Commentary: Prioritize veterans in Santa Cruz County
by Terry McKinney
Jun 03, 2011 | 2711 views | 0 0 comments | 11 11 recommendations | email to a friend | print
Having just passed Memorial Day, I want to thank the community for remembering Veterans. I think it is fitting that we contemplate the high price of freedom and have a sense of awe and respect for the service members that gave their lives for our freedoms and for the veterans who have served our country. I would hope that our respect and admiration goes beyond ceremonies, to help and encourage veterans as they return to Santa Cruz County (a county that is not always veteran friendly).

As a member of several veteran organizations, it often feels like veterans are thanking themselves because the community has forgotten them. It is this feeling of being forgotten that I wish to elaborate upon.

Veteran services and benefits are usually acquired through the federal Veterans Administration, the VA. Veterans gain access to these benefits and services by going to county programs such as the Veterans Service Office and the County Mental Health Department. Statistics clearly show that states that invest in their Veteran Service Office programs get the most services from the Veterans Administration. California has the largest veteran population in the country. But, California lags behind other states such as Florida and Texas in receiving VA money. Florida and Texas have nearly 40 percent more Veteran Service Officers per capita than California to help their veterans get more money. Veteran Service Officers help veterans navigate through the maze of paper work that the VA requires. Without the help of a Veteran Services Officer a veteran is not able to apply for veteran benefits and services. In Santa Cruz County, the Veterans Service Office staff has been cut back more than any other department in the county. In five years the staffing levels have dropped between 50 and 60 percent. The Watsonville office has gone from one full time staff person, 5 days a week, to one staff person for a half day per week. The Santa Cruz office has been moved from its easily accessible downtown location at the Veterans Memorial Building to a hidden office behind locked doors in the Emeline complex. As a result the number of clients served has plummeted.

In 2006 California passed the Mental Health Service Act which taxed those making more than $1 million and distributed the money to each county based on six areas of need. Each county was tasked with prioritizing how they intended to use this money. Of the $10 to $20 million dollars Santa Cruz County received, only approximately $50,000 went to veterans services. That’s less than 0.5 percent.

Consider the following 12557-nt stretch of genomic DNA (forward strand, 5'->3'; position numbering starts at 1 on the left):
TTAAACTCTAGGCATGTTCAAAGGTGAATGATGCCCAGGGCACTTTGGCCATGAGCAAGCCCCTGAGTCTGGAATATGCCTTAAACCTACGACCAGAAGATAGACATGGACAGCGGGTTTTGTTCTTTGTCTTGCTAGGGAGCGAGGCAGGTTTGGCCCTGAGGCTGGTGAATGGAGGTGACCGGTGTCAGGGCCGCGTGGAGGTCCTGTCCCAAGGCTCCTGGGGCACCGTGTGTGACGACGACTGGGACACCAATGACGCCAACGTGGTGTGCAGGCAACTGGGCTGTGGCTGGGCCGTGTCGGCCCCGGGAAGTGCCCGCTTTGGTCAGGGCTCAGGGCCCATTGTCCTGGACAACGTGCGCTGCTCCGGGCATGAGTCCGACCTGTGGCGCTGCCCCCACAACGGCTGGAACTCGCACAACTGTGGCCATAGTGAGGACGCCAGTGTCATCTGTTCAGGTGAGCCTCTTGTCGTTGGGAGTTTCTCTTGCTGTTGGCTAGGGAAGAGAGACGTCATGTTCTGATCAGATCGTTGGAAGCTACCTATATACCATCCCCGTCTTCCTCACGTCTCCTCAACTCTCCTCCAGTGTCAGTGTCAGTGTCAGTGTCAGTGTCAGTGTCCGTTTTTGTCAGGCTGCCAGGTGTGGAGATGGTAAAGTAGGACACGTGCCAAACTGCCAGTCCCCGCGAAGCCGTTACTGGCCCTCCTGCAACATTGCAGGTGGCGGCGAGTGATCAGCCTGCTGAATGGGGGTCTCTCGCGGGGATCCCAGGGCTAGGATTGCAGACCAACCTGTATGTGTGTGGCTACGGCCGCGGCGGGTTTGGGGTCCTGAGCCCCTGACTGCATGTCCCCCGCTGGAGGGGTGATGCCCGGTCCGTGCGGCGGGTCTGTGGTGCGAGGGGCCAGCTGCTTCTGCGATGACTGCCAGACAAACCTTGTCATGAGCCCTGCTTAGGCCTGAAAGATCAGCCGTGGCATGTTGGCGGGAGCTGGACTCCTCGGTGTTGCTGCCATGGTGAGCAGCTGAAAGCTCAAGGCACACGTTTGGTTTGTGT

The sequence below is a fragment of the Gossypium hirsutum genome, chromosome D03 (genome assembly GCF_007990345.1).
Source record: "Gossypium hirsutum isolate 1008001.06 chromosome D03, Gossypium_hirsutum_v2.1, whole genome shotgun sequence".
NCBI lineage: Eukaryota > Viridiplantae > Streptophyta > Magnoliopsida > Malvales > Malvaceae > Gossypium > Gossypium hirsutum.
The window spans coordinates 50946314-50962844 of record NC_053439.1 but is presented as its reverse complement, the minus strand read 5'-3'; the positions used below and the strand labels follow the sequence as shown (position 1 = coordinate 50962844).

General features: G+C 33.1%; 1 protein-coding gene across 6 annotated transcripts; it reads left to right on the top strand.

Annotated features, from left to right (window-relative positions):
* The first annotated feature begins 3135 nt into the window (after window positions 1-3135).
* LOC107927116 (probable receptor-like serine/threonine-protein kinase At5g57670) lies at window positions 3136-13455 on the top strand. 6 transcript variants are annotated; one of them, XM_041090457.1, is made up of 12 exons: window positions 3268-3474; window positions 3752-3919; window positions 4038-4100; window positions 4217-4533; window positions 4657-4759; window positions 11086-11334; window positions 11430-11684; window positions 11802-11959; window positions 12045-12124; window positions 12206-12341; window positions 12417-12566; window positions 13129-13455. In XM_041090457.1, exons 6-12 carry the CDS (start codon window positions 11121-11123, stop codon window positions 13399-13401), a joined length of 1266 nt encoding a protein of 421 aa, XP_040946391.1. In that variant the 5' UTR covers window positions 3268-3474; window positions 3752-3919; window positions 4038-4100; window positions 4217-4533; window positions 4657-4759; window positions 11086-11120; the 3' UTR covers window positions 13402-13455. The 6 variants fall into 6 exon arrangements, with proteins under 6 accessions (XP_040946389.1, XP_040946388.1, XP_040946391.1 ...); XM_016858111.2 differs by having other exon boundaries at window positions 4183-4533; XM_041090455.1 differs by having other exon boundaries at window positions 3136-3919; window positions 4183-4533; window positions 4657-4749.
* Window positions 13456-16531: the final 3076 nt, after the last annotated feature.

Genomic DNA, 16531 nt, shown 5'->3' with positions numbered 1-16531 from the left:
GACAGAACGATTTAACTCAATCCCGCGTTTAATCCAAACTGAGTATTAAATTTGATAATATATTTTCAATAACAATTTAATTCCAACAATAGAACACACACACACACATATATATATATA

In October 2009, the county finished a fourth planning session for the Mental Health Service Act for Capital improvements. They had the opportunity to extend some of these funds towards building improvements at the Veterans Memorial Building, but instead chose to allocate $2,359,650 towards information and technology needs and $786,550 towards the renovation of a clinics reception area. No veterans were allowed on the planning committee that may this recommendation.

In January of 2010 the county closed the Veterans Memorial Building claiming that they did not have the funds to fix the problems with the building. In March of this year the county again had the opportunity to redirect these funds towards the Veterans Memorial Building but declined to do so. It seems it is more important to have county staff equipped with Blackberries and iPads than to open a building that provides services, benefits, and meeting space for veterans and their families. Our young men and women serve our country in the military, fight in wars, face unbelievable horrors on the battlefield and return home alone, with no support from this county to help them take care of their basic needs like finding a home, a job, health care, or education. Families are torn apart by post traumatic stress, with no where to go to help them understand and cope with the difficulties.

On November 11, 1932 the Veteran’s Memorial Building was dedicated to war heroes. As think about Memorial Day, we honor our fallen heroes. The future of the Santa Cruz Veterans Memorial Building to provide services for returning veterans, office space for veteran organizations and support for veteran families depends on the public spirit and civic cooperation of Santa Cruz County. Please help us get our building open.

Terry McKinney is a Scotts Valley resident and the Vice President Santa Cruz County Veterans Memorial Building Board of Trustees. He serves as the Commander of American Legion Santa Cruz Post 64. Read his full commentary online at

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